mouse cast

Pictures: Matt Crockett  

The Mousetrap

70th Anniversary Tour

Lichfield Garrick


Agatha Christie’s The Mousetrap holds the record for the world’s longest running play, having had its world premiere at the Theatre Royal, Nottingham in October 1952.

Following a short regional tour it opened at the Ambassadors Theatre in the West End on 25 November 1952, remaining there for 22 years until it moved next door to St Martin’s Theatre in March 1974 and where it has remained ever since, only closing its doors due to the Covid Pandemic and it was the first production to reopen.

The Mousetrap is without a doubt the most famous whodunit in history. The play is based on a 30-minutevBBC radio drama which Christie called Three Blind Mice and was written as a gift for Queen Mary’s 80th birthday.

Who would have thought that the play would still be running after 70 years? Certainly not Agatha Christie or the original producer, Peter Saunders who were not at all hopeful and had not expected it to last more than a few months.

The play has now been seen by more than 10 million people in London alone with audiences from across the globe ticking it off as one of the “must see” things to do in London, up there with Buckingham Palace and Big Ben and to celebrate an incredible 70 years on stage the production has embarked on a UK anniversary tour, arriving at Lichfield Garrick in all its glory.

The action begins on a snowy evening in the great hall of Monkswell Manor, a remote countryside guest house, thirty miles from London. The set is nothing short of exquisite, with wood panelled walls, stained glass windows, chintz furniture, a roaring fire and flickering lighting all serving to create the perfect atmosphere for an evening of murder mystery and exactly what you would expect in terms of the grandeur and style of the period with a series of doors providing the necessary entrances and escape routes for a prospective murderer!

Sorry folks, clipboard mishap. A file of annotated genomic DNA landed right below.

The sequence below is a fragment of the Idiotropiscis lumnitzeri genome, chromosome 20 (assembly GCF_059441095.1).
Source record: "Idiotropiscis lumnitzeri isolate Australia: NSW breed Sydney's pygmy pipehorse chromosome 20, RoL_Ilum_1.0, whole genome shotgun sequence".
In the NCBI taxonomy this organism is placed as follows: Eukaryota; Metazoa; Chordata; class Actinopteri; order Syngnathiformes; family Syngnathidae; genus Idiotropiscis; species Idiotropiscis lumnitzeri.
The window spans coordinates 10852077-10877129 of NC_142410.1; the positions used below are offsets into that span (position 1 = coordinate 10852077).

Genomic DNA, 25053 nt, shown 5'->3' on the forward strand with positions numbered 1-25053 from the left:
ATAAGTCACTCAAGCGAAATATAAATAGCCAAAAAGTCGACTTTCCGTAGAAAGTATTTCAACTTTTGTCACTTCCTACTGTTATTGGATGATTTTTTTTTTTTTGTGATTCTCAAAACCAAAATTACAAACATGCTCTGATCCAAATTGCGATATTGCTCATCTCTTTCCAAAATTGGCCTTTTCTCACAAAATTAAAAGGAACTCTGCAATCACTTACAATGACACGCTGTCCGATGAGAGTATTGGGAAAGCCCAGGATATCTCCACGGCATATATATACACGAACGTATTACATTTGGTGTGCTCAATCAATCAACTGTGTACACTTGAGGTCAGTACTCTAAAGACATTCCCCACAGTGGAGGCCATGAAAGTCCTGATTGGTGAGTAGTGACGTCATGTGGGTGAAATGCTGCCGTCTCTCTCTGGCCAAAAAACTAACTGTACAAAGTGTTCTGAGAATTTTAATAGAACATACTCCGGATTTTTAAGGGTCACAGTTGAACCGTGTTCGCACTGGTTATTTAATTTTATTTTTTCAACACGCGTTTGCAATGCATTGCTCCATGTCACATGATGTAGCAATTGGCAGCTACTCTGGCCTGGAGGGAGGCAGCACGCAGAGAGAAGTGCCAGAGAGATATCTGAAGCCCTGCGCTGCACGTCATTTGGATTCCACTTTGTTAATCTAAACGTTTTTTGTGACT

Joelle Dyson as Mollie Ralston

A special mention for the suspenseful music chosen for the production which just screamed  Agatha Christie and complimented the ambience of the piece perfectly. The addition of the nursery rhyme, Three Blind Mice both whistled and on the piano (one key at a time) was eerie and spine chilling.

The story begins with a news report over the wireless, confirming the murder of Maureen Lyon in London, who we later learn was recently released from prison following a conviction for child cruelty. Newlyweds, Mollie and Giles Ralston played by Joelle Dyson and understudy; Nicholas Maude are all set to welcome their first set of guests in what is the launch for Monkswell Manor as a guest house.

Both give solid performances, with Dyson trying to keep everything together as the inexperienced landlady, seemingly hiding a secret of her own and Maude as the devoted and protective husband, struggling to hide his dislike for most of the guests and certain he knows the identity of the killer. The pair worked well together and as the play moves on both find themselves questioning how much they really know about the other.